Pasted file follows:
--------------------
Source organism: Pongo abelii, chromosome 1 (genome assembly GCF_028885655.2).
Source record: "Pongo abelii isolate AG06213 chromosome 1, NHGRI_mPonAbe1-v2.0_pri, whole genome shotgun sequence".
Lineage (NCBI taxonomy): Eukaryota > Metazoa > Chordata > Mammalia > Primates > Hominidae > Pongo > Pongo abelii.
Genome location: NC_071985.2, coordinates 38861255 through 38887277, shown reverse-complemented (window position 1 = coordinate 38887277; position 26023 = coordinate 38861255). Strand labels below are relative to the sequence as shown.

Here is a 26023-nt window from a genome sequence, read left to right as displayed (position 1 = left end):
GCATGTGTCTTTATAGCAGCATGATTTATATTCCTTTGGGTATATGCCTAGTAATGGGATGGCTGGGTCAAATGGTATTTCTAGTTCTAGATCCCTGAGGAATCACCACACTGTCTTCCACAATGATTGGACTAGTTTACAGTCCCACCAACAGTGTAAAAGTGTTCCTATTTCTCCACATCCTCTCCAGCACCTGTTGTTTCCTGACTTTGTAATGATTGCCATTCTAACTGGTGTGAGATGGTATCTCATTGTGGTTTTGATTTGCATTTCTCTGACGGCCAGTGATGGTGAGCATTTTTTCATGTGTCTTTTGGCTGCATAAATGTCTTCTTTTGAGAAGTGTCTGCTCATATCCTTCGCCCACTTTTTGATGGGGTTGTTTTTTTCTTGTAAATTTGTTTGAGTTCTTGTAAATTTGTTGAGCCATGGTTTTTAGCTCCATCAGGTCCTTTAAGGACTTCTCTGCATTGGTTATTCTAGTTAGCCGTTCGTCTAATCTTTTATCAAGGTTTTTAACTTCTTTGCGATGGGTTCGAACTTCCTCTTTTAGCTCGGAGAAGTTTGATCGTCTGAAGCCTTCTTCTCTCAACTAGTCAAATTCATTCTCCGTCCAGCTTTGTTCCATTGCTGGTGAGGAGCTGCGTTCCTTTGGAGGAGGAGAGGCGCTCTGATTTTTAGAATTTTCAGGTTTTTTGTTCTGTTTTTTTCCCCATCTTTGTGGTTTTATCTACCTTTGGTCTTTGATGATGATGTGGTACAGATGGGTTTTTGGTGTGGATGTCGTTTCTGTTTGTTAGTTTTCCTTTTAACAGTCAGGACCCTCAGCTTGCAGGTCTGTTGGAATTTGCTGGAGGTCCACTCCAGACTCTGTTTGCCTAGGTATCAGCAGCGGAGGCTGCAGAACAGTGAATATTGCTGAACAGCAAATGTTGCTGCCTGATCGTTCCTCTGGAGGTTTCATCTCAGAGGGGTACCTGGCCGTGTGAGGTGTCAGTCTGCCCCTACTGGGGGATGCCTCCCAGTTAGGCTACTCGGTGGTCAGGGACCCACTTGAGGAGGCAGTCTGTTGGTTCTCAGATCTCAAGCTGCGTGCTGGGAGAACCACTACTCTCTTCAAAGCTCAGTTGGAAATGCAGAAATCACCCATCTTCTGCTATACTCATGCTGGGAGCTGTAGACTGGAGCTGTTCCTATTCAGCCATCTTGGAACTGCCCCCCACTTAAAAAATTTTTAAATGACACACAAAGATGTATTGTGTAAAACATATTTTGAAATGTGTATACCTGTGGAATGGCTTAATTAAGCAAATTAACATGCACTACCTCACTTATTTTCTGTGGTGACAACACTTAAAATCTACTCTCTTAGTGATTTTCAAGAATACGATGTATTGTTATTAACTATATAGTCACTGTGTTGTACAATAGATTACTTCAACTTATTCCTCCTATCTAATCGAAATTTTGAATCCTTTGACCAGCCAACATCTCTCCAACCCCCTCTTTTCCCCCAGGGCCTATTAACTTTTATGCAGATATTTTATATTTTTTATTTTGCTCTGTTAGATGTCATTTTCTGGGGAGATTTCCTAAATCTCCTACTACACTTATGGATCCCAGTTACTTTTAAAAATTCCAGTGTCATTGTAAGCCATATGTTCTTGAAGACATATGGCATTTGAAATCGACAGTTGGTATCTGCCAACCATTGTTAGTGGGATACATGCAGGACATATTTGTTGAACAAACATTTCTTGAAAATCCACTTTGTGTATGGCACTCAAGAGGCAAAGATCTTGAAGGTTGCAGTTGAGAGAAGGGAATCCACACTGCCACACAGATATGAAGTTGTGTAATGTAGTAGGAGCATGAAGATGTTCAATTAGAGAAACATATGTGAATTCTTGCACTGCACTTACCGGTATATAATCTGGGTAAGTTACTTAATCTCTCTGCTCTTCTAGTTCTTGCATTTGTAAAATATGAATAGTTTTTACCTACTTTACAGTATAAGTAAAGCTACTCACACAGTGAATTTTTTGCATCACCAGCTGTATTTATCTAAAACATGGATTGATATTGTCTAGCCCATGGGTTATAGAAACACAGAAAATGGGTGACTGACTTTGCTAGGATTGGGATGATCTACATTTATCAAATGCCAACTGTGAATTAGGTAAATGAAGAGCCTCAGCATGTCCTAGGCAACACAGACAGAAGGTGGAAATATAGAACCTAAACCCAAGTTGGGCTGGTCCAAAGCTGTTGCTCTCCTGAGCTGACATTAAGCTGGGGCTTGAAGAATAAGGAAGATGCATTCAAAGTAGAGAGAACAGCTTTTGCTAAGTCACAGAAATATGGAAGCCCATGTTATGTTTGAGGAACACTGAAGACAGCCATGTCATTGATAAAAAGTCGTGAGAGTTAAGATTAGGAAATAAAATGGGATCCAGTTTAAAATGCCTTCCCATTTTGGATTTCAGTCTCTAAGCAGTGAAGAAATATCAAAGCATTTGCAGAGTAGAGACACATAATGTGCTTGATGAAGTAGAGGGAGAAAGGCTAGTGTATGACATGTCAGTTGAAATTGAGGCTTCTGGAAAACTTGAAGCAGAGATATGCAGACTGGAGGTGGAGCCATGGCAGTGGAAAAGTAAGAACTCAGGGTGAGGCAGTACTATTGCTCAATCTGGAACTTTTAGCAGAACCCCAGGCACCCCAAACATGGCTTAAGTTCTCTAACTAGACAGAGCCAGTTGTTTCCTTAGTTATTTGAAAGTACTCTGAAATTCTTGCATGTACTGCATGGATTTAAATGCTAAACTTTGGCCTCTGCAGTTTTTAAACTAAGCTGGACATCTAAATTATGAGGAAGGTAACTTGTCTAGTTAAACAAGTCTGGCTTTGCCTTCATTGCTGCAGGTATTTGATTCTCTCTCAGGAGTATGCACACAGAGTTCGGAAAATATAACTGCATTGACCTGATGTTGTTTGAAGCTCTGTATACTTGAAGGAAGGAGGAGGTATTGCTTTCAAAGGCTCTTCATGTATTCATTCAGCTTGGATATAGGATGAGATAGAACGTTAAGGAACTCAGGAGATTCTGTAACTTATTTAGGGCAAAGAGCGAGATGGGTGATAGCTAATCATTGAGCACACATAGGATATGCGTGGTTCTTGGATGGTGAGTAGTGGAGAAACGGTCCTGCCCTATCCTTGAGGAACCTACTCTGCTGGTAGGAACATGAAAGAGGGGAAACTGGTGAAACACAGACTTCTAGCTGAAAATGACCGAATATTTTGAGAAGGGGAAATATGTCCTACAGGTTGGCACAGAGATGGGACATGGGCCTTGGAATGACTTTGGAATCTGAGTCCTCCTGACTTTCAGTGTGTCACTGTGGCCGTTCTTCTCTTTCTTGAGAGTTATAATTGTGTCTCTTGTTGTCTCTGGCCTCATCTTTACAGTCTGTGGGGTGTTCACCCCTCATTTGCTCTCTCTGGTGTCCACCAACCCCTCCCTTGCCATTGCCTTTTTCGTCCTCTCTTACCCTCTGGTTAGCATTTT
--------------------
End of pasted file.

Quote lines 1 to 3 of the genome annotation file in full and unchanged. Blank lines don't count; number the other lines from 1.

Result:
Source organism: Pongo abelii, chromosome 1 (genome assembly GCF_028885655.2).
Source record: "Pongo abelii isolate AG06213 chromosome 1, NHGRI_mPonAbe1-v2.0_pri, whole genome shotgun sequence".
Lineage (NCBI taxonomy): Eukaryota > Metazoa > Chordata > Mammalia > Primates > Hominidae > Pongo > Pongo abelii.